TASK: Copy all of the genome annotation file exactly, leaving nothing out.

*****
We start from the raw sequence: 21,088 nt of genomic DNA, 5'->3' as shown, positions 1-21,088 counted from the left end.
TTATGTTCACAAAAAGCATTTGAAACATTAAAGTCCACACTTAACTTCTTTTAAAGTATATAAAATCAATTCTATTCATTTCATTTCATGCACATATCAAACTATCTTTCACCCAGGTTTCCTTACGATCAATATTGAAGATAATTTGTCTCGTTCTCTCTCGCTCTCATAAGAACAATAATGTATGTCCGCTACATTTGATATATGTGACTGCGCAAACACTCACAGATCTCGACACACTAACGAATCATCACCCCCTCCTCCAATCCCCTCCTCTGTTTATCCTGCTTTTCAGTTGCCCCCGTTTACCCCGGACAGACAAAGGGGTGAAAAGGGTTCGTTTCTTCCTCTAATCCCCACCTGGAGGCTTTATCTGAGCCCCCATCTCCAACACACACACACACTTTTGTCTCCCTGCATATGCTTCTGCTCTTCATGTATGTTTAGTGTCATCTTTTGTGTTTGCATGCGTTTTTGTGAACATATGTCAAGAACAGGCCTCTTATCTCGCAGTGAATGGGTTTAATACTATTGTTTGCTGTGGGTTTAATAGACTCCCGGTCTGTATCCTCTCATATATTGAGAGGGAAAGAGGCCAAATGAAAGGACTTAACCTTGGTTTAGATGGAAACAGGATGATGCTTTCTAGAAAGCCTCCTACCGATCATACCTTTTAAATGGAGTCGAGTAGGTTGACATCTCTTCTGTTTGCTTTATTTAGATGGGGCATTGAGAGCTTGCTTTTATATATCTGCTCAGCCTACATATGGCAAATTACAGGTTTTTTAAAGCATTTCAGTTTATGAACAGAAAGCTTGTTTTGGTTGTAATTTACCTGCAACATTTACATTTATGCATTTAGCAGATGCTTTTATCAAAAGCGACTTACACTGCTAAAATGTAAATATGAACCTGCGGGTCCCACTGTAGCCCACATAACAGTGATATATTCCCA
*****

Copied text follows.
We start from the raw sequence: 21,088 nt of genomic DNA, 5'->3' as shown, positions 1-21,088 counted from the left end.
TTATGTTCACAAAAAGCATTTGAAACATTAAAGTCCACACTTAACTTCTTTTAAAGTATATAAAATCAATTCTATTCATTTCATTTCATGCACATATCAAACTATCTTTCACCCAGGTTTCCTTACGATCAATATTGAAGATAATTTGTCTCGTTCTCTCTCGCTCTCATAAGAACAATAATGTATGTCCGCTACATTTGATATATGTGACTGCGCAAACACTCACAGATCTCGACACACTAACGAATCATCACCCCCTCCTCCAATCCCCTCCTCTGTTTATCCTGCTTTTCAGTTGCCCCCGTTTACCCCGGACAGACAAAGGGGTGAAAAGGGTTCGTTTCTTCCTCTAATCCCCACCTGGAGGCTTTATCTGAGCCCCCATCTCCAACACACACACACACTTTTGTCTCCCTGCATATGCTTCTGCTCTTCATGTATGTTTAGTGTCATCTTTTGTGTTTGCATGCGTTTTTGTGAACATATGTCAAGAACAGGCCTCTTATCTCGCAGTGAATGGGTTTAATACTATTGTTTGCTGTGGGTTTAATAGACTCCCGGTCTGTATCCTCTCATATATTGAGAGGGAAAGAGGCCAAATGAAAGGACTTAACCTTGGTTTAGATGGAAACAGGATGATGCTTTCTAGAAAGCCTCCTACCGATCATACCTTTTAAATGGAGTCGAGTAGGTTGACATCTCTTCTGTTTGCTTTATTTAGATGGGGCATTGAGAGCTTGCTTTTATATATCTGCTCAGCCTACATATGGCAAATTACAGGTTTTTTAAAGCATTTCAGTTTATGAACAGAAAGCTTGTTTTGGTTGTAATTTACCTGCAACATTTACATTTATGCATTTAGCAGATGCTTTTATCAAAAGCGACTTACACTGCTAAAATGTAAATATGAACCTGCGGGTCCCACTGTAGCCCACATAACAGTGATATATTCCCA